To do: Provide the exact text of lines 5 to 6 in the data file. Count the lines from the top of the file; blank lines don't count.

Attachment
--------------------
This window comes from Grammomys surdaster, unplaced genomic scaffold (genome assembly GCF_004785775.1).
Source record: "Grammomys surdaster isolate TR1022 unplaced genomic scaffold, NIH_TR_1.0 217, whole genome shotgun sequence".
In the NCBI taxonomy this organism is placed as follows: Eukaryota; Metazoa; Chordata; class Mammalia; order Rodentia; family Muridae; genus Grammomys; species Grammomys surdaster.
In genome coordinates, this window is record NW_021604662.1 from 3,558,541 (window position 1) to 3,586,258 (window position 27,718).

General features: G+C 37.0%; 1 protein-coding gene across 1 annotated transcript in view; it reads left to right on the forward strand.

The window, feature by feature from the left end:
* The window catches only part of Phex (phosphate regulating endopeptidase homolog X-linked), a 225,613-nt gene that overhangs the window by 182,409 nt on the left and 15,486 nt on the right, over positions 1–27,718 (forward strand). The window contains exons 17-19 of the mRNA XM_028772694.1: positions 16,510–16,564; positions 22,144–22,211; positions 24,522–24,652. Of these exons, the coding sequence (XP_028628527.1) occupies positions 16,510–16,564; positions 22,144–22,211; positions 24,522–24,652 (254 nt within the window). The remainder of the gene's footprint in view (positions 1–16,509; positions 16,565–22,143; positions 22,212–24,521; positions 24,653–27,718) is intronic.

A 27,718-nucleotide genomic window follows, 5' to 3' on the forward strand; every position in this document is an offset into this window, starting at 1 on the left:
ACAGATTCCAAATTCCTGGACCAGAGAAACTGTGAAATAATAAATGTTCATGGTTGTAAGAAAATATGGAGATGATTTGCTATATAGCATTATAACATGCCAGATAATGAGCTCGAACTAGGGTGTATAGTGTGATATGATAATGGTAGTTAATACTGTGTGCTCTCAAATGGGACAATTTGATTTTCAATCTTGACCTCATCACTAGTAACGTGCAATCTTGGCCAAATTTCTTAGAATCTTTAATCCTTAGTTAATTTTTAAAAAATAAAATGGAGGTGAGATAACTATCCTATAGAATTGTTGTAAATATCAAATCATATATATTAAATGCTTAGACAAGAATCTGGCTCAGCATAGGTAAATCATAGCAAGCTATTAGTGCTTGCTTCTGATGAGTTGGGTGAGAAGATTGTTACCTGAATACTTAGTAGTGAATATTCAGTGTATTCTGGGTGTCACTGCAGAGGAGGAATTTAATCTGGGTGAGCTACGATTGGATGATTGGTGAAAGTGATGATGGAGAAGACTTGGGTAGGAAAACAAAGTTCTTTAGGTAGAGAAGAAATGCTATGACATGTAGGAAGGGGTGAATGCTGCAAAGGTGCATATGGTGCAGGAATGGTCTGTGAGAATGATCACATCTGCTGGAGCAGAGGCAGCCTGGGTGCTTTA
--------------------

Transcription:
General features: G+C 37.0%; 1 protein-coding gene across 1 annotated transcript in view; it reads left to right on the forward strand.

The window, feature by feature from the left end: